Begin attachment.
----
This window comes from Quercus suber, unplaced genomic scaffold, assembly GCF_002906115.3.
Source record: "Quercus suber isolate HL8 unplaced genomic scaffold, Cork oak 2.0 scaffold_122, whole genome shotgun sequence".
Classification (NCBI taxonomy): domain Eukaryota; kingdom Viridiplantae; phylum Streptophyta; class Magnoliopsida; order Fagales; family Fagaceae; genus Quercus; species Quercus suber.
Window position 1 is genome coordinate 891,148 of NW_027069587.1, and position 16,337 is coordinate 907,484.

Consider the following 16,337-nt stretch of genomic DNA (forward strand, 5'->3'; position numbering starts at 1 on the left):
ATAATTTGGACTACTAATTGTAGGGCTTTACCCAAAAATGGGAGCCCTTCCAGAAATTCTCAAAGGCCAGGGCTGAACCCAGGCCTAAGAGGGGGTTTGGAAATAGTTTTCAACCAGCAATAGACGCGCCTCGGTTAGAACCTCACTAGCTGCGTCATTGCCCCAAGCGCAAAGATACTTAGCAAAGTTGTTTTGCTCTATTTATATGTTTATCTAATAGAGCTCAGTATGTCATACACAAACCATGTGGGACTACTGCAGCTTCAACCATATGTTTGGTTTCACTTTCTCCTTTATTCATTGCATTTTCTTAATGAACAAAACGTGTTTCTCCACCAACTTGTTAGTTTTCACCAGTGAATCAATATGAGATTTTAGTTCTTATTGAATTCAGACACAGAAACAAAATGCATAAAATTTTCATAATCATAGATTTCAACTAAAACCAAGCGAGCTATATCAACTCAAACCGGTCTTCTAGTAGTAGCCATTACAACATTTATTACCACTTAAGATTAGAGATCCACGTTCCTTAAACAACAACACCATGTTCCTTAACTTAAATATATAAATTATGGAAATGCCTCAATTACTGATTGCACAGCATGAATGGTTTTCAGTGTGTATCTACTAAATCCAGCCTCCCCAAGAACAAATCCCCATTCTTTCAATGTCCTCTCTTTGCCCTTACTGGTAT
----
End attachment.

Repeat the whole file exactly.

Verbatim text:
This window comes from Quercus suber, unplaced genomic scaffold, assembly GCF_002906115.3.
Source record: "Quercus suber isolate HL8 unplaced genomic scaffold, Cork oak 2.0 scaffold_122, whole genome shotgun sequence".
Classification (NCBI taxonomy): domain Eukaryota; kingdom Viridiplantae; phylum Streptophyta; class Magnoliopsida; order Fagales; family Fagaceae; genus Quercus; species Quercus suber.
Window position 1 is genome coordinate 891,148 of NW_027069587.1, and position 16,337 is coordinate 907,484.

Consider the following 16,337-nt stretch of genomic DNA (forward strand, 5'->3'; position numbering starts at 1 on the left):
ATAATTTGGACTACTAATTGTAGGGCTTTACCCAAAAATGGGAGCCCTTCCAGAAATTCTCAAAGGCCAGGGCTGAACCCAGGCCTAAGAGGGGGTTTGGAAATAGTTTTCAACCAGCAATAGACGCGCCTCGGTTAGAACCTCACTAGCTGCGTCATTGCCCCAAGCGCAAAGATACTTAGCAAAGTTGTTTTGCTCTATTTATATGTTTATCTAATAGAGCTCAGTATGTCATACACAAACCATGTGGGACTACTGCAGCTTCAACCATATGTTTGGTTTCACTTTCTCCTTTATTCATTGCATTTTCTTAATGAACAAAACGTGTTTCTCCACCAACTTGTTAGTTTTCACCAGTGAATCAATATGAGATTTTAGTTCTTATTGAATTCAGACACAGAAACAAAATGCATAAAATTTTCATAATCATAGATTTCAACTAAAACCAAGCGAGCTATATCAACTCAAACCGGTCTTCTAGTAGTAGCCATTACAACATTTATTACCACTTAAGATTAGAGATCCACGTTCCTTAAACAACAACACCATGTTCCTTAACTTAAATATATAAATTATGGAAATGCCTCAATTACTGATTGCACAGCATGAATGGTTTTCAGTGTGTATCTACTAAATCCAGCCTCCCCAAGAACAAATCCCCATTCTTTCAATGTCCTCTCTTTGCCCTTACTGGTAT